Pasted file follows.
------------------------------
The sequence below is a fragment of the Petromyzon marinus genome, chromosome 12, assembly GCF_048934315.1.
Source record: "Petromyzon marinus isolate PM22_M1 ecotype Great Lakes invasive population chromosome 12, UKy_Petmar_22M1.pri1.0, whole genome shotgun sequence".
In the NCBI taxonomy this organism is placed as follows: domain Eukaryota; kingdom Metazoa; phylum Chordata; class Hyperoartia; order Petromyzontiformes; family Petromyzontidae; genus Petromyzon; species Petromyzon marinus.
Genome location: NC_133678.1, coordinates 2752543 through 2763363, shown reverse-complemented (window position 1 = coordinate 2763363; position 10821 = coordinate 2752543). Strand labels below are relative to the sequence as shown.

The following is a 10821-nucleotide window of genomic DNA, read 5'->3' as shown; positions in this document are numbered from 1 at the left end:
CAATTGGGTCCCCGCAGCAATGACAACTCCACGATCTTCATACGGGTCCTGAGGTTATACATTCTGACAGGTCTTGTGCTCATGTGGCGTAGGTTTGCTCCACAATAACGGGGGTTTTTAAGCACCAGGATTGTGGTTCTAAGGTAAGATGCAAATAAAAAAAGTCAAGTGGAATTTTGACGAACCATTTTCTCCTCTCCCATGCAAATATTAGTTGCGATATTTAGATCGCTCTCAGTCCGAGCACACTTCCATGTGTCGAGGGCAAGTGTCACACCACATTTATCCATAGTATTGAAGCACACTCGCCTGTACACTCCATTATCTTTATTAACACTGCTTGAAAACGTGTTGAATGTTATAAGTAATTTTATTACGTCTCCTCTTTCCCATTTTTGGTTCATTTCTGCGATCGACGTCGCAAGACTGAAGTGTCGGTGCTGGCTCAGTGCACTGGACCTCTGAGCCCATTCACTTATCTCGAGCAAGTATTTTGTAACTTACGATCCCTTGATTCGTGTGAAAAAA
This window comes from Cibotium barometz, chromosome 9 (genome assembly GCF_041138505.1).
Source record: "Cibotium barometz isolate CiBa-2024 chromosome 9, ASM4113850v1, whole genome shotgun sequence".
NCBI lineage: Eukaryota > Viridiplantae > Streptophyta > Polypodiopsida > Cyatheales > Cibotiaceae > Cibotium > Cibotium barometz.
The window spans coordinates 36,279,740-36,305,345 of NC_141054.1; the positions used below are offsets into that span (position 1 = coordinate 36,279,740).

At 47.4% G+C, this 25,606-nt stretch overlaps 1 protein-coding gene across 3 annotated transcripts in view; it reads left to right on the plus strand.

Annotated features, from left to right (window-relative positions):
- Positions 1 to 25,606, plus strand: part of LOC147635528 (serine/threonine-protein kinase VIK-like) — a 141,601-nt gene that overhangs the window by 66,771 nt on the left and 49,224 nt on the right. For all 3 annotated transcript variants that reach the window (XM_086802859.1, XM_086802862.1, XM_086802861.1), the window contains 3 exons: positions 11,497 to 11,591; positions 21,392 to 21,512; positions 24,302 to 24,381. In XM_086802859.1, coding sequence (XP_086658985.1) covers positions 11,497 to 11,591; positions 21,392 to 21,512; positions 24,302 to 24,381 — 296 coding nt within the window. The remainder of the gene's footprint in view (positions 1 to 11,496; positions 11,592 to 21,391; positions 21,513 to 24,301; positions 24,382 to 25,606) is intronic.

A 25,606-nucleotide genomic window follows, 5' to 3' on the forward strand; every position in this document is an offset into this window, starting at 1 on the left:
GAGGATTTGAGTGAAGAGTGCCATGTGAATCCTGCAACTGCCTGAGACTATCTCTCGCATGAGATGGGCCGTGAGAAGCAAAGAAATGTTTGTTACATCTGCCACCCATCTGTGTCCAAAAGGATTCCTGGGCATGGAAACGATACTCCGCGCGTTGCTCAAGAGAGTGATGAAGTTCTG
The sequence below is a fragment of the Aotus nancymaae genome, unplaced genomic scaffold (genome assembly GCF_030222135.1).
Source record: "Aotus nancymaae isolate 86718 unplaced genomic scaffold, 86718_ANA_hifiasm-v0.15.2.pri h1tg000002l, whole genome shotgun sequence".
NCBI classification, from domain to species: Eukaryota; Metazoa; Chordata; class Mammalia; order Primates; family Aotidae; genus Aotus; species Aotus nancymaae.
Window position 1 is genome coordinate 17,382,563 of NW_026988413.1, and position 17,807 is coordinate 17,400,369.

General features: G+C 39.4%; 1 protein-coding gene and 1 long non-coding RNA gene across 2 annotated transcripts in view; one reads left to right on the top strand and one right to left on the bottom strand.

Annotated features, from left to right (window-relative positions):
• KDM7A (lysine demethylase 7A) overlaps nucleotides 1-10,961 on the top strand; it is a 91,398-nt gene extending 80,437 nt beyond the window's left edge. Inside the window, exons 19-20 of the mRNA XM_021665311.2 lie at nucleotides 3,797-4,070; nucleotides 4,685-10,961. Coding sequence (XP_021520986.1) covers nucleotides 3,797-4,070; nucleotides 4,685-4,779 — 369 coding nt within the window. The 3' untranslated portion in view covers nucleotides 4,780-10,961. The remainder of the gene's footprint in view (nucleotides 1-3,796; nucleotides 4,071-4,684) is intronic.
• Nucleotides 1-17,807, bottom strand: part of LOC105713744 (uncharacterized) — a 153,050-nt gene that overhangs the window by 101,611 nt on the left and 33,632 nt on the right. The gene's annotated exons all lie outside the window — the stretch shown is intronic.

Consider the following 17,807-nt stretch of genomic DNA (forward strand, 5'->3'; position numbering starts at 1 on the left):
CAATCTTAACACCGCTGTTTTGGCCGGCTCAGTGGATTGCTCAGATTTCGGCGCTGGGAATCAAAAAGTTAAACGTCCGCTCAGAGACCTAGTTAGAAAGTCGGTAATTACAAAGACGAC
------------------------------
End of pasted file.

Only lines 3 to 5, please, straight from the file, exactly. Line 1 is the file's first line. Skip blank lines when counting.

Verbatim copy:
In the NCBI taxonomy this organism is placed as follows: domain Eukaryota; kingdom Metazoa; phylum Chordata; class Hyperoartia; order Petromyzontiformes; family Petromyzontidae; genus Petromyzon; species Petromyzon marinus.
Genome location: NC_133678.1, coordinates 2752543 through 2763363, shown reverse-complemented (window position 1 = coordinate 2763363; position 10821 = coordinate 2752543). Strand labels below are relative to the sequence as shown.

The following is a 10821-nucleotide window of genomic DNA, read 5'->3' as shown; positions in this document are numbered from 1 at the left end: